acute conjunctivitisacute iritis
(anterior uveitis)
angle-closure glaucoma
signs
injectionconjunctivalciliaryconjunctival and ciliary
pupilnormalcontractedsemi-dilated and fixed
intraocular pressurenormalnormal or low, occasionally increasedhigh
corneanormalKPOedematous
anterior chambernormal depthnormal depth, aqueous flareshallow
irisnormalfadedfaded
view of fundusclearmistyalmost invisible
symptoms
painirritationmoderate to serverevery severe and radiating
photophobiaslightmarkedslight
lacrimationwatery, purulent or mucopurulentwaterywatery
visionnormalslightly reducedmuch reduced, haloes
onsetgradualrapidsudden
systemic complicationsnonemalaise or fevernausea and vomiting
*This is a guide, as individual cases vary according to the cause and severity of the disease.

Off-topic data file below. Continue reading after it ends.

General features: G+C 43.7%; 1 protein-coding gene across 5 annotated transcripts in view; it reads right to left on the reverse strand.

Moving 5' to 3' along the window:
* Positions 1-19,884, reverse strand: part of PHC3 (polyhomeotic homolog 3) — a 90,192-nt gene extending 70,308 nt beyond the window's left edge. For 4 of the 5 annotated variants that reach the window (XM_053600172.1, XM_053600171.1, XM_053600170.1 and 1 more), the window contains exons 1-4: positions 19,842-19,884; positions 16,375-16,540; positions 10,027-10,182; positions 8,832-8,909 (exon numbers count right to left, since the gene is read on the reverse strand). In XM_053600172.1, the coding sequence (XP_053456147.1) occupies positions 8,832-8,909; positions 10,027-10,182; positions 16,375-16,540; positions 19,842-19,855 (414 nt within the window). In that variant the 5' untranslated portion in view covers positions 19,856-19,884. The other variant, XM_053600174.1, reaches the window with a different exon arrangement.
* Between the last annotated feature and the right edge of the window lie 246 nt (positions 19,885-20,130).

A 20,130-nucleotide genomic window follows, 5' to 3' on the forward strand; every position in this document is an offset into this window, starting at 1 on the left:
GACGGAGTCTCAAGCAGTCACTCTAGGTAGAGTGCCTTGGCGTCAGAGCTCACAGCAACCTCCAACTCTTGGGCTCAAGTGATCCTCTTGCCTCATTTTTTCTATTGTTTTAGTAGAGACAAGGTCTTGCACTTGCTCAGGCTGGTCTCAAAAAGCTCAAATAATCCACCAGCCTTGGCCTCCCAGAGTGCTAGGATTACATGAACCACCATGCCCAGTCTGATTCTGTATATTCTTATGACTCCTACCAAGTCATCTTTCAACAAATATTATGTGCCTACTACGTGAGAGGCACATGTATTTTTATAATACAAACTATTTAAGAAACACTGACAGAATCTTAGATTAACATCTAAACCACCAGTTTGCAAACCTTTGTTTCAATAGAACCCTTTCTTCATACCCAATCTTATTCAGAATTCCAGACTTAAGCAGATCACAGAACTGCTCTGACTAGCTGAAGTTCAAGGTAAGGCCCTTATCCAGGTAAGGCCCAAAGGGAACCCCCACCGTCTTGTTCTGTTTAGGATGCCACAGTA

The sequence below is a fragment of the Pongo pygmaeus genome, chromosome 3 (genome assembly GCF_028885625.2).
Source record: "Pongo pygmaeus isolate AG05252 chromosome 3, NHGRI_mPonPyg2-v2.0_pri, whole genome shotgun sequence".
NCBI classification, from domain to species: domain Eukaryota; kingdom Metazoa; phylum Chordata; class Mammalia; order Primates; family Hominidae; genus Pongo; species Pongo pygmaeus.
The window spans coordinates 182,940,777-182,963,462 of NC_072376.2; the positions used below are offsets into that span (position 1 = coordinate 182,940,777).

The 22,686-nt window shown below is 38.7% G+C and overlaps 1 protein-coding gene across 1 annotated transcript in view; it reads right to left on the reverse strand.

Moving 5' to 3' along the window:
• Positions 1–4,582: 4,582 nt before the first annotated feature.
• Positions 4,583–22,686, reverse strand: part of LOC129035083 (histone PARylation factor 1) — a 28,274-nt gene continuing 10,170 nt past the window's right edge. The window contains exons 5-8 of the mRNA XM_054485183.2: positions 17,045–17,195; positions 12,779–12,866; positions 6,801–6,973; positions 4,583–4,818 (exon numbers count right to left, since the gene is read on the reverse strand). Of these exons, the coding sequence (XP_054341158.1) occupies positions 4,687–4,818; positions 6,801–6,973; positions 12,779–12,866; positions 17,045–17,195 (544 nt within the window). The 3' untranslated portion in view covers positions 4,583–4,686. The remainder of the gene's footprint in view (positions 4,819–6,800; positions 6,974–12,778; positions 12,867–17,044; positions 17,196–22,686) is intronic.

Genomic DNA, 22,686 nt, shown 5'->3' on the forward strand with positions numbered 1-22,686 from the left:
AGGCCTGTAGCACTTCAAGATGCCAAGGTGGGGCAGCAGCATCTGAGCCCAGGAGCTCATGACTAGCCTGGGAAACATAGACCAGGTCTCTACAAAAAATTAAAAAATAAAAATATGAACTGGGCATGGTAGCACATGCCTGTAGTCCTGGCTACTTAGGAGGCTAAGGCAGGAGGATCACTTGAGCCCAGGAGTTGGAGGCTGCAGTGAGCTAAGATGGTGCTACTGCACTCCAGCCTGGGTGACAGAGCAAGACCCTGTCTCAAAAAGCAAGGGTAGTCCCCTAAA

Fig. C13 Coloboma of the irisenlarge picture
Fig. C13  Coloboma of the iris

zone

an encircling region or area; by extension, any area with specific characteristics or boundary. See also zona.

autonomous innervation zone
areas of innervation supplied by a single nerve, as for example the patch of skin on the medial side of the horse fore pastern which is supplied solely by the median nerve; used to assess the integrity of individual nerves.
ciliary zone
the outer of the two regions into which the anterior surface of the iris is divided by the angular line.
comfort zone
an environmental temperature between 55° and 70° F (13° and 21° C) with a humidity of 30 to 55%.
epileptogenic zone
an area, stimulation of which may provoke an epileptic seizure.
zone of inhibition
the area without bacterial growth surrounding an antimicrobial-impregnated disk in an antimicrobial sensitivity test.
provisional calcification zone
in developing bone longitudinal tubes of mineralized matrix which surround hypertrophic chondrocytes.
transitional zone
the circle in the equator of the lens of the eye in which epithelial fibers are developed into lens fibers.